Ausgabe 393 vom Donnerstag, 12.11.2015
There was certainly a case of déjà vu about the results of the main races at Krefeld last Sunday, the last two group races of the German season. First, Prince Franz von Auersperg's homebred Parthenius (Soldier Hollow) won the last big juvenile event of the year, the Herzog von Ratibor-Rennen, following in the hoofprints of his own brother Pastorius, who took this race for the same connections in 2011 en route to winning the following season's Deutsches Derby and a year after that the Prix Ganay.
Then an hour later Frank Maria van Gorp's Vif Monsieur (Doyen) ran out an absurdly easy winner of the Niederrhein-Pokal for the second year running, going well clear in the final quarter mile to win by nine lengths. The owner is Belgian and more usually associated with trotting, but he has struck it rich with this five-year-old, who has now won him seven races, including four Group Threes. He could have been bought very cheaply as a yearling, as he was led out unsold at the big BBAG sale at only 7,500 euros. For a while he was trained by his owner, but all his best form is for Düsseldorf trainer Sascha Smrczek and he is always ridden by the young Belgian jockey Koen Clijmans who is also the boyfriend of the owner´s daughter. Vif Monsieur's earller form this season, when with his owner, had been poor but he obviously enjoyed his return to Düsseldorf and was also well suited by the very soft ground; “he is a real spring and autumn specialist,” reported his trainer.
While his owner is Belgian, the connections of Parthenius – his trainer Mario Hofer and owner Prince von Auersperg - are Austrian, although they have both been based in Germany for most of their lives. Pastorius went on to prove himself one of the very best German performers of recent seasons and is now standing at Gestüt Fährhof. His young brother still has quite a way to go before he can reach the same heights, but it is by no means out of the question as his trainer considers that he is a much slower developer and that there is a lot of improvement to come. He only just scrambled home on Sunday, getting up in the final stride to defeat Gestüt Röttgen's homebred El Loco (Lope de Vega) by a nose, the pair of them finishing well clear.
This result was the start of a great weekend for his sire Soldier Hollow, as a few minutes later Willie Mullins' Arctic Fire won the Group Two Lismullen Hurdle at Navan, while the following day Paul Nicholls' Silsol was a convincing winner of a chase at Carlisle. There is nothing German about Soldier Hollow's pedigree as he was bred by Car Colston Hall Stud in Nottinghamshire and bought by Gestüt Park Wiedingen as a yearling for 75,000 guineas at Tattersalls. Unusually for a stallion standing in Germany, he is inbred to Northern Dancer but seems to go extremely well with more traditionally bred German mares – the dam of Parthenius and Pastorius is a daughter of Monsun.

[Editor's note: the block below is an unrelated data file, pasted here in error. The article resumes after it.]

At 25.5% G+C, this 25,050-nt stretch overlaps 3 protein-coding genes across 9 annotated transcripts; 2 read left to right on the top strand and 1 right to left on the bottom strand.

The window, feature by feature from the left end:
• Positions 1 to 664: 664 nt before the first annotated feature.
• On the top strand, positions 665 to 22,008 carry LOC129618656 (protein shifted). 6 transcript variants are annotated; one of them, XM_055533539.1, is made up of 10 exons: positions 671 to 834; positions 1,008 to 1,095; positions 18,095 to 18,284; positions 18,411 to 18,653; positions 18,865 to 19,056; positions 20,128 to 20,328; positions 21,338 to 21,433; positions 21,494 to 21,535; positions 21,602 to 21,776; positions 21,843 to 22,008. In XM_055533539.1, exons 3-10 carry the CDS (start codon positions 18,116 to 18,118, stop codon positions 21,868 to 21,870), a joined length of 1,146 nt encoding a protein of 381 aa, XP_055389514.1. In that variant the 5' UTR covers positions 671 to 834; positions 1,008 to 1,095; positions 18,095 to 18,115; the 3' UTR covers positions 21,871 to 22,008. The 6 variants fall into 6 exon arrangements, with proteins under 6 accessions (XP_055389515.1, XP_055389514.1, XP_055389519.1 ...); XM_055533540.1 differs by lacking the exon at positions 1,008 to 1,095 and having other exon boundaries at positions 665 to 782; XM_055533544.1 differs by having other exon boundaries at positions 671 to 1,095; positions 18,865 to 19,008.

Soldier Hollow is one of the best sons of In The Wings and was himself a top class and very tough performer, winning four Group Ones and also defeating Manduro in the Group two Prix Dollar. He is now the most expensive stallion in Germany at 15,000 euros, a bargain by international standards. Arctic Fire and Silsol are both members of his first crop, which also included another German champion in Ivanhowe, a half-brother to Irving, another big hurdles winner last weekend, taking the Elite Hurdle at Wincanton in excellent style for Paul Nicholls. Talking of bargains – Arctic Fire cost only 3,000 euros when sold as a yearling at BBAG, although his price had gone up quite considerably by the time he reached the Mullins yard.
Soldier Hollow began his stud career at Röttgen but is now based at Auenquelle, where Doyen (Sadler's Wells) also stood in his German days – he is now covering N.H. mares at the Sunnyhill Stud in Co. Kildare, but did extremely well during his brief stallion career in Germany, siring among others this year´s Preis der Diana winnerTurfdonna. However this year´s champion sire in Germany is certain to be Areion (Big Shuffle), who leads by a clear margin; he was also based for a time at Auenquelle, but is now back at Evershorst.
There are only four more meetings this year on turf in Germany – Bremen and Frankfurt this weekend, Dresden next Wednesday and Bremen again a fortnight later. The only black type race is at Dresden, but this looks a rather low key affair, and Frankfurt's card this Sunday could be interesting. The standard of racing is nothing special, but the day could be highly symbolic and it looks as if it will be the last day´s racing ever at Frankfurt - after 152 years. The German Football Association (DFB) has agreed with the city authorities to lease the land and turn it into an academy of “football excellence”. This is controversial, as it is clear that the city has ridden roughshod over existing agreements and this could all still end up in court. The city is now planning to evict the race club at the end of the year, but this will be strongly opposed. A year ago one would not have given a penny for the racecourse´s chances, as football is God in this country, especially after the World Cup victory in Brazil, but the mood has changed and the DFB is now getting an extremely bad press because of many allegations of corruption and tax evasion, so it is possible that the track could still be saved.
The racing itself will not be of huge interest, and this also applies to the remaining turf meetings this year, which will be followed by three months of low level sport from the sand tracks at Neuss andDortmund. This, with all due respect, is only of minor interest and therefore this English page will be the last of 2015 in Turf Times. We hope to be back next April for the early black type races and classic trials in 2016 in Germany.